When the giant sequoia had sprouted from the ground in now named as Yosemite National Park, it is known that the Roman Republic was nearly two centuries away from forming and the geoglyphs making up the Nazca Lines of southern Peru was not etched for around 200 years.

The giant sequoia, that is estimated to be 2,700 years old (and possibly even older), is one of the oldest trees in the world that has evolved to withstand the flames that periodically sweep through its environment. Some of the trees, of the same species, can grow more than 300 feet tall (about as high as a 30-story building) and dozens of feet wide. They are the world’s most massive tree and one of the largest organisms on earth.

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It is reported that these trees are found only in about 73 groves scattered along the western slopes of California’s Sierra Nevada, from Tahoe National Forest to the Giant Sequoia National Monument northeast of Bakersfield, California.

In 1864, President Abraham Lincoln first set aside the Grizzly Giant and the other sequoias of Mariposa Grove as federally protected, eight years before the designation of the country’s first national park.

Recently, amid the heatwaves and wildfires, the Mariposa Grove has been threatened by the Washburn Fire, which began on July 7 and has burned through more than 4,000 acres of forest.

So far, the Mariposa trees have escaped the fate of Alder Creek Grove, another stand of sequoias in the Giant Sequoia National Monument that was scorched during the Castle Fire in 2020.

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Almost all of the trees in the most intense part of the fire perished—amounting to the loss of 10 to 14 percent of all living giant sequoias. There is concern that these towering giants could also meet the same fate, with wildfires increasingly amplified by rising temperatures.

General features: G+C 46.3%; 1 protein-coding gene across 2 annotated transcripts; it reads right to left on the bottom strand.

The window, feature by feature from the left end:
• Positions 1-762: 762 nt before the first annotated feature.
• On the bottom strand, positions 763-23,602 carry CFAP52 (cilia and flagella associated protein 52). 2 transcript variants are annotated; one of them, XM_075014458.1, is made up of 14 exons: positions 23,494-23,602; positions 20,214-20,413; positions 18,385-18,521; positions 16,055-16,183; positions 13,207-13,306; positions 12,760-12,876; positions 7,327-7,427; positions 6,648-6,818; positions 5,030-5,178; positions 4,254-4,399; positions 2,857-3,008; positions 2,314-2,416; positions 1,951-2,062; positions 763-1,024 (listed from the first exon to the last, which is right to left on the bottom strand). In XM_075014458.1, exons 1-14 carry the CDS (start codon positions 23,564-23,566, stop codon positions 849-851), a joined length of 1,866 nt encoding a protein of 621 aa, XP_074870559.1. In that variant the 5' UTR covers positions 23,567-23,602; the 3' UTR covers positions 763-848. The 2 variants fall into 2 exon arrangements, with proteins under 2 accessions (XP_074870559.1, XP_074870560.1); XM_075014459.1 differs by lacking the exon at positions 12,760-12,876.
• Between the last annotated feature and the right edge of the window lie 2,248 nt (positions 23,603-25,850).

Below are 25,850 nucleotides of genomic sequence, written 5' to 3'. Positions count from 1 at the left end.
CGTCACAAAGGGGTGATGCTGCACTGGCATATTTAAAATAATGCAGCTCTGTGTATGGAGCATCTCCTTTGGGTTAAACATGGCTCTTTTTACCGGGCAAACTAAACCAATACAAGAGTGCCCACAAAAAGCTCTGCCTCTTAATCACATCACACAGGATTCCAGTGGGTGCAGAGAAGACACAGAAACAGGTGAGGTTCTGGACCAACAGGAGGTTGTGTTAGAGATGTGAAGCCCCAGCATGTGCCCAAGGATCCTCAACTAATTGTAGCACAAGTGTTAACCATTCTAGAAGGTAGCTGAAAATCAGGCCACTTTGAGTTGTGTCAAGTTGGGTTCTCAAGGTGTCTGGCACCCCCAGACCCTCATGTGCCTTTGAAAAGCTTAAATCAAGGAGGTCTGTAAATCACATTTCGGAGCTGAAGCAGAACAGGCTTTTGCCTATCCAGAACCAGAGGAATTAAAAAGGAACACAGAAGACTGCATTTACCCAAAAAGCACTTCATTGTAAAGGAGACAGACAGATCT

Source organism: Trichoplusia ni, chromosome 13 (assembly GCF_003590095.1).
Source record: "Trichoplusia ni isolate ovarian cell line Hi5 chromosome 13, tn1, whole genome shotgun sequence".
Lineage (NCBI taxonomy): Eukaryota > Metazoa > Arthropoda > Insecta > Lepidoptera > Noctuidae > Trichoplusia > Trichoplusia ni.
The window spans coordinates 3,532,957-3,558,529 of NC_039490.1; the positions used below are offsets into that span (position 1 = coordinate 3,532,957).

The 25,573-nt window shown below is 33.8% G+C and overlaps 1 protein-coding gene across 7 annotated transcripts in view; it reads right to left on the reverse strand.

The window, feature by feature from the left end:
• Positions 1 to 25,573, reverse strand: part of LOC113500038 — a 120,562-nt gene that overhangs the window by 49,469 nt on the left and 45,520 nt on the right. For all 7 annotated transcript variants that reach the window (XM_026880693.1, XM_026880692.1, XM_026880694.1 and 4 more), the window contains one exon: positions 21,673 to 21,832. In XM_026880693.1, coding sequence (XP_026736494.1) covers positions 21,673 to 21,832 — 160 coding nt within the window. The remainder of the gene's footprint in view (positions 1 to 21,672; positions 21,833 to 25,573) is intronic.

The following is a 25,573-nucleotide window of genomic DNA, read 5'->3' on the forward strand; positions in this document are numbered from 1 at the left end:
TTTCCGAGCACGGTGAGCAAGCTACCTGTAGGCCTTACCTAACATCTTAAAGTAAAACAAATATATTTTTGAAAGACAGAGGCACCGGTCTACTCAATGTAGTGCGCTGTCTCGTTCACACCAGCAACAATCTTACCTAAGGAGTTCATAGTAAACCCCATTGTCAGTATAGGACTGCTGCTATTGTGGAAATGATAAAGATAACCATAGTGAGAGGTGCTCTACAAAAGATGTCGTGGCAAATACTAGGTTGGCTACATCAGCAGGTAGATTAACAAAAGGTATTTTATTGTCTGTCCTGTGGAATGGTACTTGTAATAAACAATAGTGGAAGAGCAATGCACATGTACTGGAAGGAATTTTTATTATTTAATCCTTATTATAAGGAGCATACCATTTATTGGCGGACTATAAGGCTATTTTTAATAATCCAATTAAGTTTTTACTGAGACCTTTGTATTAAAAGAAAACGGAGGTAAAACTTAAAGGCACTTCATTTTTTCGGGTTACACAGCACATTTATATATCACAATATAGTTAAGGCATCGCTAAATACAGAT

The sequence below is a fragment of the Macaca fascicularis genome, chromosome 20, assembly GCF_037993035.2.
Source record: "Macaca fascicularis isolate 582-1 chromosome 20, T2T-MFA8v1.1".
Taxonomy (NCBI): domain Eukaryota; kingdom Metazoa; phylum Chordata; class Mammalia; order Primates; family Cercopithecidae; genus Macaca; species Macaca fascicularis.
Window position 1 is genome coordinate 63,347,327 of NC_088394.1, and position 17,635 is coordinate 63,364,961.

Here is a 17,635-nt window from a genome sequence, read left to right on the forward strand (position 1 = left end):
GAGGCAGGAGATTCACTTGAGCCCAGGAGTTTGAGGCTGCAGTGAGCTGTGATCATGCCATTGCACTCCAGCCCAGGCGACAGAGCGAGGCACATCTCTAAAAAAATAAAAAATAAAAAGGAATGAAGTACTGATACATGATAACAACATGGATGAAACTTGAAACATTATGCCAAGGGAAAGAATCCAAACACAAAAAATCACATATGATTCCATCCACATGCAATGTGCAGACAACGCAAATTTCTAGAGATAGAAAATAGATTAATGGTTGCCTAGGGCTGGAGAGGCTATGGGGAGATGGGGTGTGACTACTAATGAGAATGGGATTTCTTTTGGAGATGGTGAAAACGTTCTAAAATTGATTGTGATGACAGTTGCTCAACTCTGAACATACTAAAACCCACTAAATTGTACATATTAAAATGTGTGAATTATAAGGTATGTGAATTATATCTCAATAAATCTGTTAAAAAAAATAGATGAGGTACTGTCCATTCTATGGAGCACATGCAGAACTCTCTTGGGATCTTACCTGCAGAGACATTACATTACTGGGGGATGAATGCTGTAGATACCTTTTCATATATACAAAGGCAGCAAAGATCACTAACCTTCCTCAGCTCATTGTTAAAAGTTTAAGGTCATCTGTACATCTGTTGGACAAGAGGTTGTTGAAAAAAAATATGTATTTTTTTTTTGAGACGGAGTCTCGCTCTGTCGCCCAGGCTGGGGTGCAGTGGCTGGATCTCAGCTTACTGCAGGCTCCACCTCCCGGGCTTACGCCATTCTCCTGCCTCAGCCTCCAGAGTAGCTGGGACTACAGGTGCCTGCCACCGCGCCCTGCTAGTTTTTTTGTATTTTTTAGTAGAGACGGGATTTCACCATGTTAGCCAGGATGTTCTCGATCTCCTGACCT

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Scientific American spoke with Paul Ringgold, chief program officer of the nonprofit Save the Redwoods League to learn more about these extraordinary American icons.

How are giant sequoias able to grow so big?

It is still a question that has not been completely answered. But one should certainly know that, like their cousin the coast redwood, these trees have adapted to be very effective at pulling in water and translocating that water high up into the canopy.

Their cellular structures seem to be very specifically adapted to draw water to such great heights.

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Also, the specific adaptations in their bark, which is a natural insulator—that very thick and fibrous bark that can get up to two feet thick in some of the largest trees—it’s a perfect insulator. That bark allows them to withstand the impacts of a fire where other trees often have not. And that adaptation, I think, has gotten them to where they are.